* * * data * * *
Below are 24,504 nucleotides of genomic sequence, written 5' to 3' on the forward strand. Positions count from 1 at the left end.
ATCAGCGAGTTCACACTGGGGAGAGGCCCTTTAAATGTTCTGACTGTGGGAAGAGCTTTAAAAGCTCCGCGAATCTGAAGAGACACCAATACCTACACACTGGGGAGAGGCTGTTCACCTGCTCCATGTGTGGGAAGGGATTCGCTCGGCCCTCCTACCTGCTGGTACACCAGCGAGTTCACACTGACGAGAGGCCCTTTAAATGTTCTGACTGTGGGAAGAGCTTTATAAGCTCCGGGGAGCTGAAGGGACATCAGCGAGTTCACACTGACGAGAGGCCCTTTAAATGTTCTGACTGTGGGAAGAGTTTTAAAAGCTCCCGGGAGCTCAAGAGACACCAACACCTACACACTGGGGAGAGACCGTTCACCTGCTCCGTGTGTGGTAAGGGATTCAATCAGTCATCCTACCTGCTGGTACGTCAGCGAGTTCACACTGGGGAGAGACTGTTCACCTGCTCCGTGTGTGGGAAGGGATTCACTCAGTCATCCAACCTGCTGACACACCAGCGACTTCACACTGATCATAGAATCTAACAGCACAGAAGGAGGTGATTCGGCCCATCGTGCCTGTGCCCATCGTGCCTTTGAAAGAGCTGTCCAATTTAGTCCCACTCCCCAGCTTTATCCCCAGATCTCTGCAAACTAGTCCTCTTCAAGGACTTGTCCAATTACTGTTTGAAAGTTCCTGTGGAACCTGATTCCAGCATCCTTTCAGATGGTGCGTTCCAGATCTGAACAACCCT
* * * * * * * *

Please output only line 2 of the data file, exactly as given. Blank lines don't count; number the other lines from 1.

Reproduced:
ATCAGCGAGTTCACACTGGGGAGAGGCCCTTTAAATGTTCTGACTGTGGGAAGAGCTTTAAAAGCTCCGCGAATCTGAAGAGACACCAATACCTACACACTGGGGAGAGGCTGTTCACCTGCTCCATGTGTGGGAAGGGATTCGCTCGGCCCTCCTACCTGCTGGTACACCAGCGAGTTCACACTGACGAGAGGCCCTTTAAATGTTCTGACTGTGGGAAGAGCTTTATAAGCTCCGGGGAGCTGAAGGGACATCAGCGAGTTCACACTGACGAGAGGCCCTTTAAATGTTCTGACTGTGGGAAGAGTTTTAAAAGCTCCCGGGAGCTCAAGAGACACCAACACCTACACACTGGGGAGAGACCGTTCACCTGCTCCGTGTGTGGTAAGGGATTCAATCAGTCATCCTACCTGCTGGTACGTCAGCGAGTTCACACTGGGGAGAGACTGTTCACCTGCTCCGTGTGTGGGAAGGGATTCACTCAGTCATCCAACCTGCTGACACACCAGCGACTTCACACTGATCATAGAATCTAACAGCACAGAAGGAGGTGATTCGGCCCATCGTGCCTGTGCCCATCGTGCCTTTGAAAGAGCTGTCCAATTTAGTCCCACTCCCCAGCTTTATCCCCAGATCTCTGCAAACTAGTCCTCTTCAAGGACTTGTCCAATTACTGTTTGAAAGTTCCTGTGGAACCTGATTCCAGCATCCTTTCAGATGGTGCGTTCCAGATCTGAACAACCCT